Five critical skills you need to pivot: #5 Proactive responsibility

By Jacqueline Allschwang
Raizcorp Guiding Quality Manager

This is the final article in my series – Critical skills you need to pivot during a system shock. Of the five, this was the most difficult for me to write. While the others emerged quickly and effortlessly in one sitting, with this one, my usual clarity and flow was elusive and disjointed and it has taken me a couple of weeks to write the article. I asked myself, “Jacque, why are you struggling? Why are you procrastinating? Why has proactive responsibility got you all fuzzy, hesitant and stuck?”

By tuning in to our current prevailing environment, I felt for the pulse of where we are right now to find clues about what might be holding me back. We have moved from stage 5 to stage 4 lockdown, and somehow the mood and temperament has shifted. The novelty in the beginning has turned into tedium, boredom, frustration and anger. We are playing out a whole host of shadow emotions that span the entire spectrum. Some people are restless, agitated, annoyed and disappointed. The initial support of the government’s decisions and policies is fading and giving rise to dissent, tirades, tantrums and legal action. Initial acceptance has morphed into burgeoning resistance and rule breaking. Many are reeling and railing against how continued lockdown is curtailing their civil liberties, negatively impacting their lives and livelihoods, and causing tremendous and growing amounts of hardship, suffering and personal stress.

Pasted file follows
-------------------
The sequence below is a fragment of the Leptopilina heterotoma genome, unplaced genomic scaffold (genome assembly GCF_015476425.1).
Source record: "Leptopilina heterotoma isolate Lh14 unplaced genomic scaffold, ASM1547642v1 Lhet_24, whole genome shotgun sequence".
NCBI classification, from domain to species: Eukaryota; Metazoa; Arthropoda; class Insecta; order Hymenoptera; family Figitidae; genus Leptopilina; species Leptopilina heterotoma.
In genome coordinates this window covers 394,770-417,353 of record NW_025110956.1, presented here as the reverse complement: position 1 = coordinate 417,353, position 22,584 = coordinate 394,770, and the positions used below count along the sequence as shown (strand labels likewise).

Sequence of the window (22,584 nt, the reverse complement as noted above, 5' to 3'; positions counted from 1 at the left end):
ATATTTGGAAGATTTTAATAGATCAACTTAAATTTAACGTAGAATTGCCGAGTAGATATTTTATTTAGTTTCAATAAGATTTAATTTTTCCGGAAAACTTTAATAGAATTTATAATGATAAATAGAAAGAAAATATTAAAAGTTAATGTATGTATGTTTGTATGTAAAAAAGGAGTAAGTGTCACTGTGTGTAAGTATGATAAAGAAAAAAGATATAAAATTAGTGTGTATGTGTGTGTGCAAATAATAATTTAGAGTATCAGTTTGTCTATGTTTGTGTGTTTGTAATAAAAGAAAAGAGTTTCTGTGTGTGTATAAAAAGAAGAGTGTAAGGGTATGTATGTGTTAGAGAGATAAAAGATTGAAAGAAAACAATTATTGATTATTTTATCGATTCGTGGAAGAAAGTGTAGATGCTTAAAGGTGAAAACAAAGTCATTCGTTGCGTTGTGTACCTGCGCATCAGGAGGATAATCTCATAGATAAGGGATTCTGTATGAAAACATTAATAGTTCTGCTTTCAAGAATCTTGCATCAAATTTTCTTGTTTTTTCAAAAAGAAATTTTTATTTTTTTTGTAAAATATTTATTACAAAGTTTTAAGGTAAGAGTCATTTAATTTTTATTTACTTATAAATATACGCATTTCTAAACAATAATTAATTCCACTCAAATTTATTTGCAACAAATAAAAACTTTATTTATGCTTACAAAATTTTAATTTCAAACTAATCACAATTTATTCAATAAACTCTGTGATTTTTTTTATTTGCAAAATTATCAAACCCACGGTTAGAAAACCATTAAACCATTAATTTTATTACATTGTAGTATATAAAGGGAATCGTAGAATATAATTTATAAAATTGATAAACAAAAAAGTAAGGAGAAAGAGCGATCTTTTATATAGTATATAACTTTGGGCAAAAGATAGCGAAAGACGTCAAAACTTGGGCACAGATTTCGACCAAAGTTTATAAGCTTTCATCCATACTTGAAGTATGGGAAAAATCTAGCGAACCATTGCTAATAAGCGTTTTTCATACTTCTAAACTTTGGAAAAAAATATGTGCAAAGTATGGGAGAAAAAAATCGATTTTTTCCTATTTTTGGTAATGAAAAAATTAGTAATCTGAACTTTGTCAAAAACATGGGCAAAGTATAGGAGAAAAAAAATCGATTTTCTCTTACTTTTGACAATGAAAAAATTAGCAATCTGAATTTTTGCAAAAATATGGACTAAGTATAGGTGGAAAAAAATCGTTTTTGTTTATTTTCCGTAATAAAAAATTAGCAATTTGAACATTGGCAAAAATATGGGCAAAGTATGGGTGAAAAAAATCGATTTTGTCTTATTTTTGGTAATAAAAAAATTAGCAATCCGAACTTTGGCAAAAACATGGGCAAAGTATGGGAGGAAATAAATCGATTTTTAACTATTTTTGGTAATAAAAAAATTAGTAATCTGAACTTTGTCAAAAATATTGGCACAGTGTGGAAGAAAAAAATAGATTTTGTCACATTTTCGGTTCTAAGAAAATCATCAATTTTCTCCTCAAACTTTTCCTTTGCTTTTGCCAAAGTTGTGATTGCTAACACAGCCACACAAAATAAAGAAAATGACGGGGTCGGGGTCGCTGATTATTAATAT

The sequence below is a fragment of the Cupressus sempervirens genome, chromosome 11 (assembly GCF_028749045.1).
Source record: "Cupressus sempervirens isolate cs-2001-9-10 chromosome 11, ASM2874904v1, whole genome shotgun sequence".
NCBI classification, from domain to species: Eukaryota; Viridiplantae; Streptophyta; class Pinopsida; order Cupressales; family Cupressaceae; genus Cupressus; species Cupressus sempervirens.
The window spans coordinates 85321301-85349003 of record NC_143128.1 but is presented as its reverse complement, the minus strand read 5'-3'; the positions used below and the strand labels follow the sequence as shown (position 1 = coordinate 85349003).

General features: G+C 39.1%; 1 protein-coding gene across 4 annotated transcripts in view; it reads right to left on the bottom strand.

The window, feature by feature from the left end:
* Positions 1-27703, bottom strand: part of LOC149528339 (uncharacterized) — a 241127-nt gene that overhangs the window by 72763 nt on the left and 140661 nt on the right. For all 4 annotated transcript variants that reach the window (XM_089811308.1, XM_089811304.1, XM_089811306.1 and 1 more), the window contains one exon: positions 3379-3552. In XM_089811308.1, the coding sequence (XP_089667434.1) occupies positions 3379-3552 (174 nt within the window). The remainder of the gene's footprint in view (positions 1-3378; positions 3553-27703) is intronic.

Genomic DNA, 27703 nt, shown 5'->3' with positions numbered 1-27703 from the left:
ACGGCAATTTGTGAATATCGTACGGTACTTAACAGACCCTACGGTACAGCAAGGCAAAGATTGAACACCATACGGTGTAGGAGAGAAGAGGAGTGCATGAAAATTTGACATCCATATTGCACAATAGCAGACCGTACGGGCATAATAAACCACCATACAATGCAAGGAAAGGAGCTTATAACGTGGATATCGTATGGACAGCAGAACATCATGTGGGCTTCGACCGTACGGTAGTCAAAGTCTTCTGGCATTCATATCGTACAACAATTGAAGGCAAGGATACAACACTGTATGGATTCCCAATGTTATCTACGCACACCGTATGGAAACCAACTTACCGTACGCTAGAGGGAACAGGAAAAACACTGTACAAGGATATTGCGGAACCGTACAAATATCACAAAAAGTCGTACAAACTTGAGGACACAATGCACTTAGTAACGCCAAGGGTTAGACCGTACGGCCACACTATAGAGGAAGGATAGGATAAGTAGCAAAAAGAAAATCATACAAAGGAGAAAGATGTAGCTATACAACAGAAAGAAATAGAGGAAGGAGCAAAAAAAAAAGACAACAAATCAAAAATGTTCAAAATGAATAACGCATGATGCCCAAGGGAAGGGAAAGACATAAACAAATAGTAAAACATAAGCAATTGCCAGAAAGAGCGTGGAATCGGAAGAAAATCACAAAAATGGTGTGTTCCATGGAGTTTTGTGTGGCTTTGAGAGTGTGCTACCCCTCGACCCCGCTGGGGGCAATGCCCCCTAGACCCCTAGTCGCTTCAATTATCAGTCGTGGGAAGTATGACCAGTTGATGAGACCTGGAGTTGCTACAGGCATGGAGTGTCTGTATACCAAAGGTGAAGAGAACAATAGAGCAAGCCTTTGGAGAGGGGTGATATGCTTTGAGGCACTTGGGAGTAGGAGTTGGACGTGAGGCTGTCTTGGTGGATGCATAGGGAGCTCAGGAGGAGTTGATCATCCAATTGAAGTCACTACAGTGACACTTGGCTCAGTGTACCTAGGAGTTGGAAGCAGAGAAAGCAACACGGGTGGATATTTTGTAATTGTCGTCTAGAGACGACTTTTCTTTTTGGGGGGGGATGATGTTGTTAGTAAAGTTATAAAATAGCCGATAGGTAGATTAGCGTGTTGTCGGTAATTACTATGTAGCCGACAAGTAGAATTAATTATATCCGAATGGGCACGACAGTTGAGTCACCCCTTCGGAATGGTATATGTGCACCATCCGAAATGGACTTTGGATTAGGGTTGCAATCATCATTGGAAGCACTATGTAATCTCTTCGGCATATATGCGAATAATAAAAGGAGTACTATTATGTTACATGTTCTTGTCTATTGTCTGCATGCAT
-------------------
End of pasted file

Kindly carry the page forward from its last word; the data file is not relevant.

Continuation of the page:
Different people employ different coping mechanisms and survival strategies to get through a system shock. Some may go into denial and pretend as though nothing at all has changed, avoiding decisions and actions that will offer relief, unblock the flow and bring forward movement. Some get stuck in looping thought patterns they can’t shift out of, tormenting themselves and others with boring and repetitive moaning, griping, swiping and stories. Lastly there are those who work themselves up into an aroused state (fight or flight) of panic, anger or frustration that has nowhere to go, so it eventually either turns in on itself and implodes, or turns outwards in a powerful explosion, leaving carnage and destruction in its wake.

I have no idea what your personal circumstances may be, how you are reacting or responding, and I don’t know what coping or not-coping strategies you are employing, nor what your specific personal pain or fears may be. But the pervading landscape is highly emotionally charged and expressing an opinion, any opinion, or voicing my thoughts out loud feels risky and perhaps even a little dangerous.

I have no idea who might be triggered, and somehow the thought that I might cause a negative reaction or response has me tied up in knots, my thoughts going around in loops and spirals with nowhere to go.